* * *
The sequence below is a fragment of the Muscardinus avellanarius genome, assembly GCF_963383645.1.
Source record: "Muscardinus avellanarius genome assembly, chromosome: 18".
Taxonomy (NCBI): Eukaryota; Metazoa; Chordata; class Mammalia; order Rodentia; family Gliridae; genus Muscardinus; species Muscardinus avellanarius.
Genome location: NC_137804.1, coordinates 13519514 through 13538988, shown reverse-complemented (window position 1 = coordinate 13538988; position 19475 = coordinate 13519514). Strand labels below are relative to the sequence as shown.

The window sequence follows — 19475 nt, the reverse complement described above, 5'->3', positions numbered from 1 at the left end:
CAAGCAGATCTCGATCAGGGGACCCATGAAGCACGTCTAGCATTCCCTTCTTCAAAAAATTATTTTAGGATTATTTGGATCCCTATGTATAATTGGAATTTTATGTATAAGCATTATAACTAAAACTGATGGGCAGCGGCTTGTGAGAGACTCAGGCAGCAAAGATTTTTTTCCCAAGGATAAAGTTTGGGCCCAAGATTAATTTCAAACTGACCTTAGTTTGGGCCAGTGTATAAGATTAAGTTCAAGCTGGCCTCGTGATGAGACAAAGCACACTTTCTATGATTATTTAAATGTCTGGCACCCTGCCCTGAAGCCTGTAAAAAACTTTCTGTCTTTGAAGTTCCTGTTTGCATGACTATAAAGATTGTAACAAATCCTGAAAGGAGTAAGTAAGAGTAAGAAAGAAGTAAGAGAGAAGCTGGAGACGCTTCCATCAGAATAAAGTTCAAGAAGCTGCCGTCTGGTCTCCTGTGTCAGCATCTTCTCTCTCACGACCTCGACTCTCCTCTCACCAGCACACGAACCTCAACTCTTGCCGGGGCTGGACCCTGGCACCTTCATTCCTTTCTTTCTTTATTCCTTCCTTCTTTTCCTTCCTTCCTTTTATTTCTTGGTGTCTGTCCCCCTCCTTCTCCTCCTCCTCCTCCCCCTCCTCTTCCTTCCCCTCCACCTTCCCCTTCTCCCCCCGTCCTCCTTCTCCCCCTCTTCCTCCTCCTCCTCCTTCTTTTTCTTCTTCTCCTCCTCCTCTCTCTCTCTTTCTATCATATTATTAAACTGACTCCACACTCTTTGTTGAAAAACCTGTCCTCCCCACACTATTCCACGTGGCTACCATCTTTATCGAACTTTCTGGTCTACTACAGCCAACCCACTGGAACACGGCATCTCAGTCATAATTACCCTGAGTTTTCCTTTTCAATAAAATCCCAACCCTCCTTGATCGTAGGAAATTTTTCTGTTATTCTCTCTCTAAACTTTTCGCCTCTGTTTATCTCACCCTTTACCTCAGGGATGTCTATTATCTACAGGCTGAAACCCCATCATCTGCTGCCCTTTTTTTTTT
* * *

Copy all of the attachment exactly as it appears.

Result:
The sequence below is a fragment of the Muscardinus avellanarius genome, assembly GCF_963383645.1.
Source record: "Muscardinus avellanarius genome assembly, chromosome: 18".
Taxonomy (NCBI): Eukaryota; Metazoa; Chordata; class Mammalia; order Rodentia; family Gliridae; genus Muscardinus; species Muscardinus avellanarius.
Genome location: NC_137804.1, coordinates 13519514 through 13538988, shown reverse-complemented (window position 1 = coordinate 13538988; position 19475 = coordinate 13519514). Strand labels below are relative to the sequence as shown.

The window sequence follows — 19475 nt, the reverse complement described above, 5'->3', positions numbered from 1 at the left end:
CAAGCAGATCTCGATCAGGGGACCCATGAAGCACGTCTAGCATTCCCTTCTTCAAAAAATTATTTTAGGATTATTTGGATCCCTATGTATAATTGGAATTTTATGTATAAGCATTATAACTAAAACTGATGGGCAGCGGCTTGTGAGAGACTCAGGCAGCAAAGATTTTTTTCCCAAGGATAAAGTTTGGGCCCAAGATTAATTTCAAACTGACCTTAGTTTGGGCCAGTGTATAAGATTAAGTTCAAGCTGGCCTCGTGATGAGACAAAGCACACTTTCTATGATTATTTAAATGTCTGGCACCCTGCCCTGAAGCCTGTAAAAAACTTTCTGTCTTTGAAGTTCCTGTTTGCATGACTATAAAGATTGTAACAAATCCTGAAAGGAGTAAGTAAGAGTAAGAAAGAAGTAAGAGAGAAGCTGGAGACGCTTCCATCAGAATAAAGTTCAAGAAGCTGCCGTCTGGTCTCCTGTGTCAGCATCTTCTCTCTCACGACCTCGACTCTCCTCTCACCAGCACACGAACCTCAACTCTTGCCGGGGCTGGACCCTGGCACCTTCATTCCTTTCTTTCTTTATTCCTTCCTTCTTTTCCTTCCTTCCTTTTATTTCTTGGTGTCTGTCCCCCTCCTTCTCCTCCTCCTCCTCCCCCTCCTCTTCCTTCCCCTCCACCTTCCCCTTCTCCCCCCGTCCTCCTTCTCCCCCTCTTCCTCCTCCTCCTCCTTCTTTTTCTTCTTCTCCTCCTCCTCTCTCTCTCTTTCTATCATATTATTAAACTGACTCCACACTCTTTGTTGAAAAACCTGTCCTCCCCACACTATTCCACGTGGCTACCATCTTTATCGAACTTTCTGGTCTACTACAGCCAACCCACTGGAACACGGCATCTCAGTCATAATTACCCTGAGTTTTCCTTTTCAATAAAATCCCAACCCTCCTTGATCGTAGGAAATTTTTCTGTTATTCTCTCTCTAAACTTTTCGCCTCTGTTTATCTCACCCTTTACCTCAGGGATGTCTATTATCTACAGGCTGAAACCCCATCATCTGCTGCCCTTTTTTTTTT